A top labor union leader on Thursday leveled harsh criticism against Republican presidential front-runner Donald TrumpDonald TrumpTrump really can't do much to reduce tensions with Putin's Russia Navy admiral rips Kaepernick in Pearl Harbor speech House approves funding bill, but fate in Senate unclear MORE, arguing that his policies hurt U.S. workers.
AFL-CIO President Richard Trumka said Trump is full of “baloney and bluster” and has shown through his actions that he is an anti-union candidate who won't lend a hand to struggling workers.
“From his anti-American proposal to ban Muslims to his horrendous comments about women and immigrants, Trump is running on hate," he said.
"It seems the only group he won’t criticize is the KKK.”
Trumka has knocked the GOP field in the past but hadn't singled out Trump.
Trumka again criticized Republican candidates for using “some of the ugliest, most racist and destructive language I have heard in my lifetime.”
By contrast, he said the Democratic candidates are having a "substantive and vigorous debate about how best to raise wages."
The AFL-CIO has yet to endorse either Democratic candidate.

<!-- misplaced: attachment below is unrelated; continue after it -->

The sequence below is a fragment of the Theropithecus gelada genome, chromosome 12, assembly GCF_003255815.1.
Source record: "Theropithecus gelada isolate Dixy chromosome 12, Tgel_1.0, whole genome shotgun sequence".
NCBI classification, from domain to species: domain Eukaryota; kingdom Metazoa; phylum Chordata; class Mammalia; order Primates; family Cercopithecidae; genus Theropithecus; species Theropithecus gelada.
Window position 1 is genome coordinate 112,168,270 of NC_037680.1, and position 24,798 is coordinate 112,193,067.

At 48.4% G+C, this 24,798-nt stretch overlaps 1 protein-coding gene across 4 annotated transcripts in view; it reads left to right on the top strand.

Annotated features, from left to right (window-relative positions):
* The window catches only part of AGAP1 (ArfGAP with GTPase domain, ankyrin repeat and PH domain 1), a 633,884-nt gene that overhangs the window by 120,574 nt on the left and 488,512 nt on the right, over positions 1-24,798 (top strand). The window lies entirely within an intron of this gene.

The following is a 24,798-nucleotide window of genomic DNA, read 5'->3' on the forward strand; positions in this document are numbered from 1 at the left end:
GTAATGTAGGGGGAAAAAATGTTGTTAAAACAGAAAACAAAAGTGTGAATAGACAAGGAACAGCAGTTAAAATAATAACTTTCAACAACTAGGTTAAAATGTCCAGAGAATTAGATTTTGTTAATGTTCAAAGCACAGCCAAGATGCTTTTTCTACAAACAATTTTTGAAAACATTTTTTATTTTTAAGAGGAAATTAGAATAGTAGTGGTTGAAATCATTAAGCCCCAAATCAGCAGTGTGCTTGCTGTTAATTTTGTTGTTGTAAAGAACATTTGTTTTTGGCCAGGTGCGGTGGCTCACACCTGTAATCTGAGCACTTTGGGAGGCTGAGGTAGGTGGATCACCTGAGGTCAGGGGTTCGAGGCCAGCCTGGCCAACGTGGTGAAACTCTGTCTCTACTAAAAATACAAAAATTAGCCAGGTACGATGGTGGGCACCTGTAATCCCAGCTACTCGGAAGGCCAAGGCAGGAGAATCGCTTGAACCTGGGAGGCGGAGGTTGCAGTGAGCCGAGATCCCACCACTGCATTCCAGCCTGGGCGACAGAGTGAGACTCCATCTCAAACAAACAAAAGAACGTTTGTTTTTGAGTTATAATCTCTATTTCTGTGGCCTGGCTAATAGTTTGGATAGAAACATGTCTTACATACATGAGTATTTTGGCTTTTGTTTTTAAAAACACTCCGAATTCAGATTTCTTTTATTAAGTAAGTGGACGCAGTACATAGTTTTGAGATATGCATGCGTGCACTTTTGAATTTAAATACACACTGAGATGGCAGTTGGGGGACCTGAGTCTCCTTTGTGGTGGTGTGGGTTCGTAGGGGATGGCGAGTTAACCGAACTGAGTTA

While Trumka acknowledged the New York businessman is tapping into the anger of working people, he has no clear path to raising wages or otherwise helping American workers.
"When you look close, it’s just hot air," Trumka.
He noted that Trump has said U.S. wages are already too high and that he backs "right to work" policies that prohibit labor contracts from requiring workers to join a union or pay dues.
Last month, Trump said right to work is "better for the people" because it gives workers and businesses the choice of whether to support unions.
Trumka also knocked Trump for providing financial support to Wisconsin Gov. Scott Walker, a former GOP presidential hopeful who waged a fight against labor unions in his state.
He also noted that Trump is fighting union workers at his hotel in Las Vegas over negotiating a new contract.
“We must come together to elect a president who will raise wages so working people can build better lives,” Trumka said during his speech.